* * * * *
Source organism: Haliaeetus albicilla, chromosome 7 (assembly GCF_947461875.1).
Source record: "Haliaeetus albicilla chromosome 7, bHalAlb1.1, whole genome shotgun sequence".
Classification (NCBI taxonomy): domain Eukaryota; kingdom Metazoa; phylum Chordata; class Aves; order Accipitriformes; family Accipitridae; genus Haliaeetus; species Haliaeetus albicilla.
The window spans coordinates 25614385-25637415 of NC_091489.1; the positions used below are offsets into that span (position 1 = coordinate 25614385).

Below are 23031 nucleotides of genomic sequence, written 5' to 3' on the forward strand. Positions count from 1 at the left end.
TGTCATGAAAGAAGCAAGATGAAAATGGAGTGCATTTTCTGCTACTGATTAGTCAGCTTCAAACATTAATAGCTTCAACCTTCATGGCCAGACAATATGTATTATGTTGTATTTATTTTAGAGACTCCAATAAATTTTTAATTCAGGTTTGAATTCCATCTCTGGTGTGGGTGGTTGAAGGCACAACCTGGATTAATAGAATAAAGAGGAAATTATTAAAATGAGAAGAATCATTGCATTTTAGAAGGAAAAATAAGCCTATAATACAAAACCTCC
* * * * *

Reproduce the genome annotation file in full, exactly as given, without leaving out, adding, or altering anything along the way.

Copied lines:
Source organism: Haliaeetus albicilla, chromosome 7 (assembly GCF_947461875.1).
Source record: "Haliaeetus albicilla chromosome 7, bHalAlb1.1, whole genome shotgun sequence".
Classification (NCBI taxonomy): domain Eukaryota; kingdom Metazoa; phylum Chordata; class Aves; order Accipitriformes; family Accipitridae; genus Haliaeetus; species Haliaeetus albicilla.
The window spans coordinates 25614385-25637415 of NC_091489.1; the positions used below are offsets into that span (position 1 = coordinate 25614385).

Below are 23031 nucleotides of genomic sequence, written 5' to 3' on the forward strand. Positions count from 1 at the left end.
TGTCATGAAAGAAGCAAGATGAAAATGGAGTGCATTTTCTGCTACTGATTAGTCAGCTTCAAACATTAATAGCTTCAACCTTCATGGCCAGACAATATGTATTATGTTGTATTTATTTTAGAGACTCCAATAAATTTTTAATTCAGGTTTGAATTCCATCTCTGGTGTGGGTGGTTGAAGGCACAACCTGGATTAATAGAATAAAGAGGAAATTATTAAAATGAGAAGAATCATTGCATTTTAGAAGGAAAAATAAGCCTATAATACAAAACCTCC